PHILADELPHIA (CBSNewYork/AP) — The conventions are over, and the race for the White House has officially begun.

As CBS2’s Jessica Layton reported, both Democratic nominee Hillary Clinton and Republican nominee Donald Trump took their message to voters in swing states Friday.

Clinton’s return to the campaign trail came a day after she capped off a four-day Democratic Party convention celebration with a plea for national unity and tolerance.

“I have to tell you, it was also kind of overwhelming,” she said.

But she was left Friday to look ahead on what may be the hardest and most important days of her political life.

“And it’s not so much that I’m on the ticket, it is because of the stark choice that is posed to America in this election,” she said.


The first female presidential nominee headed off Friday on a bus tour through two Rust Belt battlegrounds, Ohio and Pennsylvania. Clinton and running mate Tim Kaine spoke about economic opportunity, diversity and national security — themes hammered home during their party’s convention.

Clinton on Friday also told supporters that given the tone in the two different campaigns, she and Trump might as well be talking about different planets.

Clinton slammed Trump for painting a picture of a divisive nation in decline. As the Democratic pick for president blasted her opponent at a Temple University.

Clinton said she accepted the Democratic presidential nomination Thursday night with “humility, determination and boundless confidence in America’s promise.”

“Powerful forces are threatening to pull us apart. Bonds of trust and respect are fraying,” Clinton said. “And just as with our founders, there are no guarantees. It’s truly up to us. We have to decide whether we’re going to work together so we can all rise together.”

Chelsea Clinton, hoping to become the first daughter for a second time, introduced her mother.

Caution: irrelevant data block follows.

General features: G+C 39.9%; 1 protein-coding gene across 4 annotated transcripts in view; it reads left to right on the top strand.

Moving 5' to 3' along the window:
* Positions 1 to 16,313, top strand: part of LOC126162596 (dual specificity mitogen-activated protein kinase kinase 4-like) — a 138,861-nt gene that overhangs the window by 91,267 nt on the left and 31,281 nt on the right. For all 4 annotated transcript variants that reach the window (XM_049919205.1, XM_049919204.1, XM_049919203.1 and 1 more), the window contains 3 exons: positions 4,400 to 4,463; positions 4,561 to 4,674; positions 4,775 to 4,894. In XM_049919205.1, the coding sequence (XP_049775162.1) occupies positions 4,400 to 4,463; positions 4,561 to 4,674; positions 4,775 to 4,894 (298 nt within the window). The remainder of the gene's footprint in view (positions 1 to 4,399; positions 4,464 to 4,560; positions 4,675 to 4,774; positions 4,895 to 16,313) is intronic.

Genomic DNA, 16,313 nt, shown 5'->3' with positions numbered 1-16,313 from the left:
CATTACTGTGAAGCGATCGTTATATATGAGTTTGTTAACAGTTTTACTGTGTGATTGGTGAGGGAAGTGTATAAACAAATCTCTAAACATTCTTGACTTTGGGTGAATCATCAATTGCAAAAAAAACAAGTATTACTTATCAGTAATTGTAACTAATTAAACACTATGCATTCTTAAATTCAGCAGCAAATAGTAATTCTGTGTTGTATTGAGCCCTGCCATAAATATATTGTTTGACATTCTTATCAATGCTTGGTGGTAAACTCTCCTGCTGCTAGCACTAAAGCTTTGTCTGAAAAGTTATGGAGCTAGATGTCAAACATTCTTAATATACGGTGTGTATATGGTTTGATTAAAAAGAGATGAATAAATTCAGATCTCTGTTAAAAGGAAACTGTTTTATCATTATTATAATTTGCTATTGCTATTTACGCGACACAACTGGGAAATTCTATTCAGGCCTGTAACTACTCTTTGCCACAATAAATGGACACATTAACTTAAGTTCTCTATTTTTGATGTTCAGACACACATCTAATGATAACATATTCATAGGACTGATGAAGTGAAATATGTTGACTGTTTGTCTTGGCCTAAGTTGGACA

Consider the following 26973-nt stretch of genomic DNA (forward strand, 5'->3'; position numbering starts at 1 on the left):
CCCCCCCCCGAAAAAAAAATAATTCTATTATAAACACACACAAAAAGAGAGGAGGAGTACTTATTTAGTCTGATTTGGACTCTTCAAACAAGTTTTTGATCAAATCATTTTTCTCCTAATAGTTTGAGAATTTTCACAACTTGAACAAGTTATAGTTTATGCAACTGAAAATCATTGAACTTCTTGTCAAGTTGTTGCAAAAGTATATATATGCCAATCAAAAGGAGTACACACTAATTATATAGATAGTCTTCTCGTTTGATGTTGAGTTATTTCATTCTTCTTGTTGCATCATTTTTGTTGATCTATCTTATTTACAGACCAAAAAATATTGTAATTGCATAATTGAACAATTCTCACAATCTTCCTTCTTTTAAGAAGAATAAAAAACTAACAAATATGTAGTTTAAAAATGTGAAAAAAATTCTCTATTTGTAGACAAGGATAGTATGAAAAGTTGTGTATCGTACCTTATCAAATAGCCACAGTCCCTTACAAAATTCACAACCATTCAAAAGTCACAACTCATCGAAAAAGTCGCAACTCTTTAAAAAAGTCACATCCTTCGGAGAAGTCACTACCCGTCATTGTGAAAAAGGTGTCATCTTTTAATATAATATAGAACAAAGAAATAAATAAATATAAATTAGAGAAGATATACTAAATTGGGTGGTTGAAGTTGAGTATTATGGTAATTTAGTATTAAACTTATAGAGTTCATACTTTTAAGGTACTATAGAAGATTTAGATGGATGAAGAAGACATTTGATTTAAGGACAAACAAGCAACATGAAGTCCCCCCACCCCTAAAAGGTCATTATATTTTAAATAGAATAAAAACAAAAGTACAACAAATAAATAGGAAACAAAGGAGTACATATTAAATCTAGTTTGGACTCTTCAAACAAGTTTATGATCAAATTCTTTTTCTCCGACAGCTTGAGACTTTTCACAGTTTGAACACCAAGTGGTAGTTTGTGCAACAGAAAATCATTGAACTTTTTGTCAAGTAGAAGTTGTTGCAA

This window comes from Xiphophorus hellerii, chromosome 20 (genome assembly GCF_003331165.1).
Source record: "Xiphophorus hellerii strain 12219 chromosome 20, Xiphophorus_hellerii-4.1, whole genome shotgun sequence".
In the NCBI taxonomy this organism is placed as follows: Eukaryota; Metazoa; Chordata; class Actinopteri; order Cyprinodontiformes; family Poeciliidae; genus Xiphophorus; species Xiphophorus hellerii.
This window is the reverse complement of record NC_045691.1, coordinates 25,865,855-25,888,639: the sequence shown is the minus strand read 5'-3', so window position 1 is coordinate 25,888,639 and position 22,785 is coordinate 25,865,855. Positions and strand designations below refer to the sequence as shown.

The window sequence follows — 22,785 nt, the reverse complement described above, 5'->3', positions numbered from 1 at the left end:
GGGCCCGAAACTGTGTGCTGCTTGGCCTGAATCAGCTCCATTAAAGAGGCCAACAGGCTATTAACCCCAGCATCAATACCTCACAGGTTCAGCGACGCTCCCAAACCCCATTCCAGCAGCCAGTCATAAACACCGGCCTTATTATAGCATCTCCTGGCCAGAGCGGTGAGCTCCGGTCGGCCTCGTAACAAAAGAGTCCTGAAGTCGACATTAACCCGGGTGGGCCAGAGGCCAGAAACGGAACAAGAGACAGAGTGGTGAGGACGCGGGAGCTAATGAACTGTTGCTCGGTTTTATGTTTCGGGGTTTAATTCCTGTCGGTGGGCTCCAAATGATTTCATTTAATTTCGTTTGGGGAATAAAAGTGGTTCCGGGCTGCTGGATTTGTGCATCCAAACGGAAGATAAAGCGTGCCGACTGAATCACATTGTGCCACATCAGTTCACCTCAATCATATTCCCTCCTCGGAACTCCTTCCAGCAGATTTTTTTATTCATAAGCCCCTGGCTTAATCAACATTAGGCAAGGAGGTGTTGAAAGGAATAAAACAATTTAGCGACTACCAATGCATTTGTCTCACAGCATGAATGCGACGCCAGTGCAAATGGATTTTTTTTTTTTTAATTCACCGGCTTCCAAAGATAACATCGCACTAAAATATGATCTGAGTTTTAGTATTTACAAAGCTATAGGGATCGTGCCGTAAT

“She never, ever forgets who she’s fighting for,” she said.

Clinton realizes she still has a steep climb ahead to boost her likeability among voters, CBS2’s Janelle Burrell reported.

Polls taken days before her address had Trump narrowly beating her in a head-to-head match up and on key issues like the economy.

During her acceptance speech, she billed herself as a strong contrast to her opponent.

“Donald Trump says he wants to make America great again. Well, he could start by actually making things in America again,” she said.

She also laid out her strategy for defeating the Islamic State group.

“We will strike their sanctuaries from the air and support local forces taking them out on the ground,” she said.

Some Bernie Sanders supporters tried to interrupt Clinton’s speech and turned their backs as she spoke. Clinton acknowledged them and told them their cause is her cause as well.

Clinton and Kaine are now hoping to carry momentum of Thursday night onto the campaign trail and right through November.

“America’s destiny is ours to choose,” she said. “So let’s be stronger together.”

For his part, Trump fired off a succession of tweets while Clinton spoke Thursday night, calling her, “Crooked Hillary.”

Meanwhile, Trump’s campaign called Clinton’s acceptance speech “an insulting collection of clichés and recycled rhetoric.”

The statement issued Friday on Trump’s campaign Facebook page said Clinton’s stance on immigration “will take jobs, resources and benefits from the most vulnerable citizens of the United States and give them to the citizens of other countries.”

Trump tweeted a link to the statement. It slams Clinton for not mentioning the words, “radical Islam,” “her disaster in Libya” or the investigation of Clinton’s private email server.

The statement said Clinton’s remarks were “delivered from a fantasy universe, not the reality we live in today.”

Trump was also still fuming Friday over comments made at the Democratic Convention.

“I was going to hit one guy in particular — a very little guy. I was going to hit this guy so hard his head would spin. He wouldn’t know what the hell happened,” Trump said in Colorado Friday.

That “particular guy” is believed to be former Mayor Michael Bloomberg, who called Trump a con man.

Trump was out west Friday, where he spoke in Colorado Springs late in the afternoon while vice presidential pick Mike Pence campaigned in Ohio.

“Isn’t it good to have Trump running for the presidency?” Trump asked a cheering audience.

With the balloons having dropped at both conventions, the real work is now in progress. Both candidates have about 100 days to make a case to the country.

(TM and © Copyright 2016 CBS Radio Inc. and its relevant subsidiaries. CBS RADIO and EYE Logo TM and Copyright 2016 CBS Broadcasting Inc. Used under license. All Rights Reserved. This material may not be published, broadcast, rewritten, or redistributed. The Associated Press contributed to this report.)


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